Yesterday brought our town's annual Earth Day celebration in Forest Park. Every tree hugger, organic farmer, herbalist, soul traveler, electric car driver, vegan, river cleaner, Thoreau reader, public transport manager, species preserver, meditator, recycler, chiropractor, banjo picker, tai chi dancer, fair trade importer, bicycle rider, yogi, faerie and moon howler within a tank of gas driving distance was there. So were a few people, like me, who just wished we'd stop fouling our own nest.

As usual, the festivities kicked off with the All Species Parade led by the mind-boggling percussion band, Joia.  I'll devote a post to them in the coming days. I tried to count the number of species in the parade and came up with, um, one (unless you count the bazillion bacteria in our digestive tracts). Fun for all.

TOMORROW: faeries.

2012-04-22 Earth Day 7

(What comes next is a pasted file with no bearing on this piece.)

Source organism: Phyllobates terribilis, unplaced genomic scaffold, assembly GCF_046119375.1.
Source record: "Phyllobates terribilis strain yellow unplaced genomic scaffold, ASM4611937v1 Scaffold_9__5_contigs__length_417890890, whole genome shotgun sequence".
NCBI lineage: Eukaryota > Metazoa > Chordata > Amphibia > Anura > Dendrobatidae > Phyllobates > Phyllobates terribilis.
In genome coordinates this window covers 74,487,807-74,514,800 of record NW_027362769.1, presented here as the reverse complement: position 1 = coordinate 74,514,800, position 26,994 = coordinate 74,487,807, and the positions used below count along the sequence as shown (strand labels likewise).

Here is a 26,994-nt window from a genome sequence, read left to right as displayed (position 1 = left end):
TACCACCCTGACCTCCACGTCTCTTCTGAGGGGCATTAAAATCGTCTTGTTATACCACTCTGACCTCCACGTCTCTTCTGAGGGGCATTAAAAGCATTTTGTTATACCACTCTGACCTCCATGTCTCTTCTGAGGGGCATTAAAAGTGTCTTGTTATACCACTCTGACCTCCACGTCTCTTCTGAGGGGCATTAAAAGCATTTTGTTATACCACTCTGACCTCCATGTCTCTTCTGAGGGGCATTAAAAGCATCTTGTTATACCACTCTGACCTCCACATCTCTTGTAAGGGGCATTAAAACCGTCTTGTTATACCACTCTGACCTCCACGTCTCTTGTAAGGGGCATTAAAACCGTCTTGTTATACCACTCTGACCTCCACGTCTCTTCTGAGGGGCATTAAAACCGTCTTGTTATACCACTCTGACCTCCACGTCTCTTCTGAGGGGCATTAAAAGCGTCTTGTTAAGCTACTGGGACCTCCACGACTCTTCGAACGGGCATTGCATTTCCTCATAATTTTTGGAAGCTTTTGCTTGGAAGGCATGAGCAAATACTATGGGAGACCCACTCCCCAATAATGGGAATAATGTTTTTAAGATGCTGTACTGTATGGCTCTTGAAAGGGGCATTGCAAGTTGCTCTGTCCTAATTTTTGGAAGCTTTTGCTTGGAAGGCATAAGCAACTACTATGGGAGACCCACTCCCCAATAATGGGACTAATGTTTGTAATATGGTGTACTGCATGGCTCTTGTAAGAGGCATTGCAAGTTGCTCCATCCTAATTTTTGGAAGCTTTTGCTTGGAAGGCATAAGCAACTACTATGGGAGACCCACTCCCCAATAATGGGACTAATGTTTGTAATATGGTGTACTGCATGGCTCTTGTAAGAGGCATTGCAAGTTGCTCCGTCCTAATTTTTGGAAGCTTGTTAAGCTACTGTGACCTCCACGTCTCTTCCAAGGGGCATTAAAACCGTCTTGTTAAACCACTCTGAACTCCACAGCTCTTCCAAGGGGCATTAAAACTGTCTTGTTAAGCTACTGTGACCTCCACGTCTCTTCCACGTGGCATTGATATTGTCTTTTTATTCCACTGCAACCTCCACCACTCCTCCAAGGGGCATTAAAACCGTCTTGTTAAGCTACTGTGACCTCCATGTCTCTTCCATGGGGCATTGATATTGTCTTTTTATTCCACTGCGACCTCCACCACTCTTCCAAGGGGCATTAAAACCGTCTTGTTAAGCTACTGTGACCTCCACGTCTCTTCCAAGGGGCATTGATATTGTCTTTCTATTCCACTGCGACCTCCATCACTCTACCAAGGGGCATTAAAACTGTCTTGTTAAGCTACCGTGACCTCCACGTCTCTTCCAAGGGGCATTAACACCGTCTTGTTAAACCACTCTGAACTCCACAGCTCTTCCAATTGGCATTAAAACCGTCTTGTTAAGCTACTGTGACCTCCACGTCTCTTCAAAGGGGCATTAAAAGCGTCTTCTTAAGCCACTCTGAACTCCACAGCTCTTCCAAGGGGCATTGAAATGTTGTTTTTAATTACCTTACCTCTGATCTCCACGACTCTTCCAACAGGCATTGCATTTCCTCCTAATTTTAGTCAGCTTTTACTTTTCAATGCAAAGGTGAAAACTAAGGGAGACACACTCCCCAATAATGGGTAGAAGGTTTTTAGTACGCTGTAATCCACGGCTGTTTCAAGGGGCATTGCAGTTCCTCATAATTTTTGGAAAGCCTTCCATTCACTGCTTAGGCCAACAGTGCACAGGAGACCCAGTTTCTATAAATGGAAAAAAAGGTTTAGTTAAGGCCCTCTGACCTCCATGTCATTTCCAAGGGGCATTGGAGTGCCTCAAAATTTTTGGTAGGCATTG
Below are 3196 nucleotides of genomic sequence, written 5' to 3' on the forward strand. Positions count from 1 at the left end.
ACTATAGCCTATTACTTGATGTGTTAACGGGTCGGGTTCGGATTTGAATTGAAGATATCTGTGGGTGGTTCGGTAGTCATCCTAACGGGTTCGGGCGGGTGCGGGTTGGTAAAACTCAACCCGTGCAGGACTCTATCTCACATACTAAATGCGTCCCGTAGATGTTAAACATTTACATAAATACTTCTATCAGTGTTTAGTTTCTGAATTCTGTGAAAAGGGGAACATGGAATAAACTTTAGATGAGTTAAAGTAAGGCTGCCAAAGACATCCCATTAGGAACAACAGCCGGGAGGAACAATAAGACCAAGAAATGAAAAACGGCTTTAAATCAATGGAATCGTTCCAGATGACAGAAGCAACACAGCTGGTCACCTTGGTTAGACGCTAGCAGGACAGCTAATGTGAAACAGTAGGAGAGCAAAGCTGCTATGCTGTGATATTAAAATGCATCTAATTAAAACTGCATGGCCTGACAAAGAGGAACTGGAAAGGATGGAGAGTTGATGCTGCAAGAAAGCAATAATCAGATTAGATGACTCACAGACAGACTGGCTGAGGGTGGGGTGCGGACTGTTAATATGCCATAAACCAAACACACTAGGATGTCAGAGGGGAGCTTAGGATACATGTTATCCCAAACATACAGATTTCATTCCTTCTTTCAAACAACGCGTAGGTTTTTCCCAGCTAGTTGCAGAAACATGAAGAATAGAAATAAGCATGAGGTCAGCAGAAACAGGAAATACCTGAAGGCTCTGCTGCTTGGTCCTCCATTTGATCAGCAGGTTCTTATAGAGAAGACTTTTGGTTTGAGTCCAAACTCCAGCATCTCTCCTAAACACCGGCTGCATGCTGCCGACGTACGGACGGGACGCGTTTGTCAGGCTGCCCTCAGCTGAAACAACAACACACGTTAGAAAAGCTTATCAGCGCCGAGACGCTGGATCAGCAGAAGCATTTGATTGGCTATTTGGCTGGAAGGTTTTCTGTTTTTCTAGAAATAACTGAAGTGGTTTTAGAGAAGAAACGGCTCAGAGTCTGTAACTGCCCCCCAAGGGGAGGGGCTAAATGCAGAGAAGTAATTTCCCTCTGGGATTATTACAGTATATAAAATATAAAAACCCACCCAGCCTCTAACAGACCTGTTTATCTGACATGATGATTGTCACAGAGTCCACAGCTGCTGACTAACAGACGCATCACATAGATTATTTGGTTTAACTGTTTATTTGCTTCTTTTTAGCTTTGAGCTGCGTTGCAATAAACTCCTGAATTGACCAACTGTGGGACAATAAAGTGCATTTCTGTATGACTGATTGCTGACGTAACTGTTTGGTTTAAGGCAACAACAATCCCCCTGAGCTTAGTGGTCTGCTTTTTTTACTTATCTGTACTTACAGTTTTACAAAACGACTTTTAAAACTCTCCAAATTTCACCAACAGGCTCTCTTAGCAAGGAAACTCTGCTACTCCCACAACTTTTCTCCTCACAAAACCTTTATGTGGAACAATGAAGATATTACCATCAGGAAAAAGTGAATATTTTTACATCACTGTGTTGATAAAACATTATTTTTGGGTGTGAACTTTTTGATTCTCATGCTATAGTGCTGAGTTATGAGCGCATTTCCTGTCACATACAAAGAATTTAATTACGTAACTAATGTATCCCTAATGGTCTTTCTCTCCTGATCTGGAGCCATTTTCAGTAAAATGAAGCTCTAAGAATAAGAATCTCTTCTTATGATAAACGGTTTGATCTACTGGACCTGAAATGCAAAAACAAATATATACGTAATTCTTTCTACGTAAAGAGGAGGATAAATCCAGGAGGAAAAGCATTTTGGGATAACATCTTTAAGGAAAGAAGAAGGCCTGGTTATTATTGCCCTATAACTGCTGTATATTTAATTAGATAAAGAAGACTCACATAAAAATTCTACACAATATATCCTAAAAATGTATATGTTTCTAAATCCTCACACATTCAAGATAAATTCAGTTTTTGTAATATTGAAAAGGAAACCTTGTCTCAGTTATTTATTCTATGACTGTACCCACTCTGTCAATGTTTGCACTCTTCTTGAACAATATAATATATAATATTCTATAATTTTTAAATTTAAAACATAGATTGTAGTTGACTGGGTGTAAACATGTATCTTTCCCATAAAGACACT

2012-04-22 Earth Day 8

Sunday, April 22, 2012

City Mahem

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City Mahem 3

Well, the name may be a bit overstated. This was a foot race and obstacle course for the benefit of Lift For Life Academy and Gym on Saturday. Participants had to run about five miles while meeting a number of challenges (defined broadly). This was one of those climbing walls. I could no sooner do this than fix the transmission of my trusty Honda, seen in the background of the bottom shot. And speaking of which, is that race official suggesting that the runner take out a photographer?

There is a growing set of pix from this event on Flickr here.  Might be more tomorrow but then today is Earth Day in Forest Park, one of the top local photo-ops of the year.

By the way, a couple of our international readers were puzzled by yesterday's post. This was my explanation: